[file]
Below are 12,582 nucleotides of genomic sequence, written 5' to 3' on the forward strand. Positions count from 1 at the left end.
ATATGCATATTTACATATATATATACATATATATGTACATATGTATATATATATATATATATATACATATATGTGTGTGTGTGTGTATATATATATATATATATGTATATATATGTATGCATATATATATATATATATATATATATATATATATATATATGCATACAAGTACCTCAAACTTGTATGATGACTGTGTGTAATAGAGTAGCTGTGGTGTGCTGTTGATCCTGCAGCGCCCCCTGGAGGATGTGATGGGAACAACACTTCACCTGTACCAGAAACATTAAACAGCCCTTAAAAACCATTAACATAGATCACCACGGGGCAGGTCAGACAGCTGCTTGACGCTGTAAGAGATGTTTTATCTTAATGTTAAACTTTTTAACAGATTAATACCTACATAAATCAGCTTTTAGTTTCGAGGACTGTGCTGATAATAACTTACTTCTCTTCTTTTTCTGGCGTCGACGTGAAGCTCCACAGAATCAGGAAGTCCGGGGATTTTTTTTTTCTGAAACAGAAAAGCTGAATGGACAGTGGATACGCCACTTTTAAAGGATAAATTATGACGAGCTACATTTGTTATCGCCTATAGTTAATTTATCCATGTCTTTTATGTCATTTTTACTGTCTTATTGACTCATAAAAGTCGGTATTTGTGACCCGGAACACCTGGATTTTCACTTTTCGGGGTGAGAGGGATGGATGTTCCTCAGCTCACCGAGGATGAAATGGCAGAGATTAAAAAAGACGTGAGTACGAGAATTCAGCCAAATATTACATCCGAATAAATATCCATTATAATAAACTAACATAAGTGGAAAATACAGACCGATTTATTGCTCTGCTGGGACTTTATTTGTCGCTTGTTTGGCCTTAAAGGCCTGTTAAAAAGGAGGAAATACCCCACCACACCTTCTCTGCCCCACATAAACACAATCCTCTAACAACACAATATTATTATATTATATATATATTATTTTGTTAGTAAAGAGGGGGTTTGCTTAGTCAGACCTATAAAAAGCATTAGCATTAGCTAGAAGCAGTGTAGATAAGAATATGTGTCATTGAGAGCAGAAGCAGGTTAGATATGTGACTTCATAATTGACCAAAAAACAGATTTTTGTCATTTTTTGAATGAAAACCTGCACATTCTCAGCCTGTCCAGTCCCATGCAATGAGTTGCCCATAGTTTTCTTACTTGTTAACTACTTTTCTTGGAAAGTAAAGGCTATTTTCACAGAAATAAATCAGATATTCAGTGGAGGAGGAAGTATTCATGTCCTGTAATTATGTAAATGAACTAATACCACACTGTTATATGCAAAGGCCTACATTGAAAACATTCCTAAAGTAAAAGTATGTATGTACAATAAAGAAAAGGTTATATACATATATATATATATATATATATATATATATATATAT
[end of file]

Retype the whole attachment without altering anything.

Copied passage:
Below are 12,582 nucleotides of genomic sequence, written 5' to 3' on the forward strand. Positions count from 1 at the left end.
ATATGCATATTTACATATATATATACATATATATGTACATATGTATATATATATATATATATATACATATATGTGTGTGTGTGTGTATATATATATATATATATGTATATATATGTATGCATATATATATATATATATATATATATATATATATATATATGCATACAAGTACCTCAAACTTGTATGATGACTGTGTGTAATAGAGTAGCTGTGGTGTGCTGTTGATCCTGCAGCGCCCCCTGGAGGATGTGATGGGAACAACACTTCACCTGTACCAGAAACATTAAACAGCCCTTAAAAACCATTAACATAGATCACCACGGGGCAGGTCAGACAGCTGCTTGACGCTGTAAGAGATGTTTTATCTTAATGTTAAACTTTTTAACAGATTAATACCTACATAAATCAGCTTTTAGTTTCGAGGACTGTGCTGATAATAACTTACTTCTCTTCTTTTTCTGGCGTCGACGTGAAGCTCCACAGAATCAGGAAGTCCGGGGATTTTTTTTTTCTGAAACAGAAAAGCTGAATGGACAGTGGATACGCCACTTTTAAAGGATAAATTATGACGAGCTACATTTGTTATCGCCTATAGTTAATTTATCCATGTCTTTTATGTCATTTTTACTGTCTTATTGACTCATAAAAGTCGGTATTTGTGACCCGGAACACCTGGATTTTCACTTTTCGGGGTGAGAGGGATGGATGTTCCTCAGCTCACCGAGGATGAAATGGCAGAGATTAAAAAAGACGTGAGTACGAGAATTCAGCCAAATATTACATCCGAATAAATATCCATTATAATAAACTAACATAAGTGGAAAATACAGACCGATTTATTGCTCTGCTGGGACTTTATTTGTCGCTTGTTTGGCCTTAAAGGCCTGTTAAAAAGGAGGAAATACCCCACCACACCTTCTCTGCCCCACATAAACACAATCCTCTAACAACACAATATTATTATATTATATATATATTATTTTGTTAGTAAAGAGGGGGTTTGCTTAGTCAGACCTATAAAAAGCATTAGCATTAGCTAGAAGCAGTGTAGATAAGAATATGTGTCATTGAGAGCAGAAGCAGGTTAGATATGTGACTTCATAATTGACCAAAAAACAGATTTTTGTCATTTTTTGAATGAAAACCTGCACATTCTCAGCCTGTCCAGTCCCATGCAATGAGTTGCCCATAGTTTTCTTACTTGTTAACTACTTTTCTTGGAAAGTAAAGGCTATTTTCACAGAAATAAATCAGATATTCAGTGGAGGAGGAAGTATTCATGTCCTGTAATTATGTAAATGAACTAATACCACACTGTTATATGCAAAGGCCTACATTGAAAACATTCCTAAAGTAAAAGTATGTATGTACAATAAAGAAAAGGTTATATACATATATATATATATATATATATATATATATATATAT